• United States
Senior Editor, Network World

Microsoft sold on smart cards

Mar 22, 20043 mins

Software giant tightens up in-house security after hacker break-in.

With notable exceptions such as the U.S. Defense Department, smart cards that contain encryption-based digital certificates for signing e-mail or authenticating access to the network aren’t in widespread use in the corporate world even though they provide better security than simple passwords. Microsoft learned that lesson and is now a smart-card advocate, requiring every one of its 55,200 employees to use them to prevent hacker break-ins.

“A few years ago we had a break-in,” says Jared Pfost, Microsoft’s group manager for threat and risk assessment, who is part of Microsoft’s 55-member internal security team. He says the attack succeeded because the hacker got ahold of reusable simple passwords belonging to Microsoft employees.

Jared PfostAfter that incident – which Pfost couldn’t discuss further – Microsoft’s upper management, including Chairman Bill Gates, decided it was time for a radical overhaul in internal security practices to escape dependence on simple passwords. Microsoft switched to smart cards, the palm-sized computers that can store personal information and play a role in security in several ways.

Smart cards can be programmed to provide physical access to buildings and logic access to networks. That’s the dual-use approach that Microsoft has for smart cards: entry into Microsoft buildings via the physical access-control system supplied by security vendor Lenel; and to Microsoft’s intranets at about 400 locations around the world.

The main value of smart cards is that they provide “two-factor authentication” – something you have and something you know, says Pfost, who explains how public-key infrastructure (PKI) has emerged at Microsoft as a network-access method.

Microsoft’s smart-card approach (based on the Indala smart card) uses a digital certificate that binds PKI encryption to a user’s personal information.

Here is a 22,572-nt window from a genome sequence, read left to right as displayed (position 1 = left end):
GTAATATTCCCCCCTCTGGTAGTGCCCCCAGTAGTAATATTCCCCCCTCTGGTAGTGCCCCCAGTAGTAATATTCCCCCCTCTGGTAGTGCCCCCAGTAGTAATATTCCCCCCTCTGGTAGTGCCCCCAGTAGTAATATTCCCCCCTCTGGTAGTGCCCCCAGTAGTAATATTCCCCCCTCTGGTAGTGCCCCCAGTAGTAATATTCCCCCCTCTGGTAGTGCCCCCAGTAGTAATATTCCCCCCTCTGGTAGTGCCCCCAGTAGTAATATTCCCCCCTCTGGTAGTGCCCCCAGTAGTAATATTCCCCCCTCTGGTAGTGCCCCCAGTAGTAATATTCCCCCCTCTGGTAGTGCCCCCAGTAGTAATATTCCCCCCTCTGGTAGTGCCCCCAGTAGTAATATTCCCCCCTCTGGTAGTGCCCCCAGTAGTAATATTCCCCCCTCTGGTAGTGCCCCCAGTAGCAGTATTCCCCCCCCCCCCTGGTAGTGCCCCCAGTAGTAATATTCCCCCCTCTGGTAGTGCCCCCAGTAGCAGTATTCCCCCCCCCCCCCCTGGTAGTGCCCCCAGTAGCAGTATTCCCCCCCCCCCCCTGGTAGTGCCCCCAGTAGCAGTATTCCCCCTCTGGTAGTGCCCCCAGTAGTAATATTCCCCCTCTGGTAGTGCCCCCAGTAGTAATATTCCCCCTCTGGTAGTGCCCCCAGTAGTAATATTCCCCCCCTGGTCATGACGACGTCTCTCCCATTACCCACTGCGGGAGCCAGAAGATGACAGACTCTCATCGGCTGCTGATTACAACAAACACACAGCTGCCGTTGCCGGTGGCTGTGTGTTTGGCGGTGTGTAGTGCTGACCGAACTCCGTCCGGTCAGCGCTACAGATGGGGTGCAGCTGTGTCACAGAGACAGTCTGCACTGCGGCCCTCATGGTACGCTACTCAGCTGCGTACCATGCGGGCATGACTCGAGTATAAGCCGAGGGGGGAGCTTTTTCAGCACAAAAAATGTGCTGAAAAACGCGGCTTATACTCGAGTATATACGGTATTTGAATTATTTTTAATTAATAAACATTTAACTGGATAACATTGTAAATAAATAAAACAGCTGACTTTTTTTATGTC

How Microsoft does it

Each smart card given to a Microsoft employee contains X.509 digital certificates that have been issued by a Microsoft software-based root-certificate authority, a key element in how PKI works.

Digital certificates are used in different ways, including authenticating identity to the network and for signing and encrypting e-mail.

“For remote access, the user’s certificate on the smart card acts as the credential,” Pfost says. The PKI process works by having the user’s public- and private-key pairs matched up during the remote authentication process with the Microsoft ISA Server.

These public-key certificates are stored in Microsoft’s Active Directory, which is distributed across domain controllers. Microsoft employees are required to use smart cards and PKI authentication for remote access and for privileged access to servers for administrative purposes.

“We’re also piloting use of two-factor for all login using this smart card,” Pfost says. The program would move smart-card authentication to the desktop, which will have smart card readers, such as those from DataKey.

Microsoft also has started assigning digital certificates to wireless-enabled devices, such as 802.11b LAN-outfitted laptops, which would require a machine to authenticate using PKI as well as an individual. This is being done as an added security precaution for wireless LANs.

The second and third certificates on each smart card that Microsoft issues provide for secure e-mail through signing and encryption of mail using PKI encryption. Corporate e-mail sent over the Internet is required to be secured through PKI, Pfost says, adding that PKI-protected e-mail is encouraged for internal use.

With help from smart cards, Microsoft intends to gradually banish simple passwords – which have caused security problems because they can be easily shared or stolen – from use inside the company.